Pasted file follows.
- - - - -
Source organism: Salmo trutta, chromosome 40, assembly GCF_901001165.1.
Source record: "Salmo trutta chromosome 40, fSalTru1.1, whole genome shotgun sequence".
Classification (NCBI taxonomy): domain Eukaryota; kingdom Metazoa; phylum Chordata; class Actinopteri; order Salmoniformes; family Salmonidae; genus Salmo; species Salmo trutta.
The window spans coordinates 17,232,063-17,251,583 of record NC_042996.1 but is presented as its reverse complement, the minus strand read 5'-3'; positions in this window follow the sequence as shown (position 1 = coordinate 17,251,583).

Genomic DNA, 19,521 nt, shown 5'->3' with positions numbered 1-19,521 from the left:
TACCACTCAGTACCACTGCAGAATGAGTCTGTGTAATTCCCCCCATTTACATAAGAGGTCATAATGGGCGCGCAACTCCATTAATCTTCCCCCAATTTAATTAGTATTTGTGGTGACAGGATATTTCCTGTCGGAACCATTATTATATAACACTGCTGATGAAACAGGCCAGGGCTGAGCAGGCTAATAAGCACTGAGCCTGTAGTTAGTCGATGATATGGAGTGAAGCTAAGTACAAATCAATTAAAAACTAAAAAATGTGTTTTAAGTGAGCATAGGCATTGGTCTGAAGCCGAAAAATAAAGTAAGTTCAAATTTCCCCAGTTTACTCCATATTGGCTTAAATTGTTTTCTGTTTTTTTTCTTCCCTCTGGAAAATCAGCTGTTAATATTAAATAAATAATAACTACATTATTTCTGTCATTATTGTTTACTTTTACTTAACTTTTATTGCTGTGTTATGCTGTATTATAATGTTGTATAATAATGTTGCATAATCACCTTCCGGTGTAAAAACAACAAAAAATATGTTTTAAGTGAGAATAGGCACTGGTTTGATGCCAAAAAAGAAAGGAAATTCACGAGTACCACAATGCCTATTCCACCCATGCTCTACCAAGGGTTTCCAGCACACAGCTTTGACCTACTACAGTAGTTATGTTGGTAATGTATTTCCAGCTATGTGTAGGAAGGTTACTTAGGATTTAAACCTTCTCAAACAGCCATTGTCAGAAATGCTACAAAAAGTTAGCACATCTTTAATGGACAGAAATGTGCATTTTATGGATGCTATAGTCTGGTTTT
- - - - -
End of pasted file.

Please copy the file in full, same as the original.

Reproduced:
Source organism: Salmo trutta, chromosome 40, assembly GCF_901001165.1.
Source record: "Salmo trutta chromosome 40, fSalTru1.1, whole genome shotgun sequence".
Classification (NCBI taxonomy): domain Eukaryota; kingdom Metazoa; phylum Chordata; class Actinopteri; order Salmoniformes; family Salmonidae; genus Salmo; species Salmo trutta.
The window spans coordinates 17,232,063-17,251,583 of record NC_042996.1 but is presented as its reverse complement, the minus strand read 5'-3'; positions in this window follow the sequence as shown (position 1 = coordinate 17,251,583).

Genomic DNA, 19,521 nt, shown 5'->3' with positions numbered 1-19,521 from the left:
TACCACTCAGTACCACTGCAGAATGAGTCTGTGTAATTCCCCCCATTTACATAAGAGGTCATAATGGGCGCGCAACTCCATTAATCTTCCCCCAATTTAATTAGTATTTGTGGTGACAGGATATTTCCTGTCGGAACCATTATTATATAACACTGCTGATGAAACAGGCCAGGGCTGAGCAGGCTAATAAGCACTGAGCCTGTAGTTAGTCGATGATATGGAGTGAAGCTAAGTACAAATCAATTAAAAACTAAAAAATGTGTTTTAAGTGAGCATAGGCATTGGTCTGAAGCCGAAAAATAAAGTAAGTTCAAATTTCCCCAGTTTACTCCATATTGGCTTAAATTGTTTTCTGTTTTTTTTCTTCCCTCTGGAAAATCAGCTGTTAATATTAAATAAATAATAACTACATTATTTCTGTCATTATTGTTTACTTTTACTTAACTTTTATTGCTGTGTTATGCTGTATTATAATGTTGTATAATAATGTTGCATAATCACCTTCCGGTGTAAAAACAACAAAAAATATGTTTTAAGTGAGAATAGGCACTGGTTTGATGCCAAAAAAGAAAGGAAATTCACGAGTACCACAATGCCTATTCCACCCATGCTCTACCAAGGGTTTCCAGCACACAGCTTTGACCTACTACAGTAGTTATGTTGGTAATGTATTTCCAGCTATGTGTAGGAAGGTTACTTAGGATTTAAACCTTCTCAAACAGCCATTGTCAGAAATGCTACAAAAAGTTAGCACATCTTTAATGGACAGAAATGTGCATTTTATGGATGCTATAGTCTGGTTTT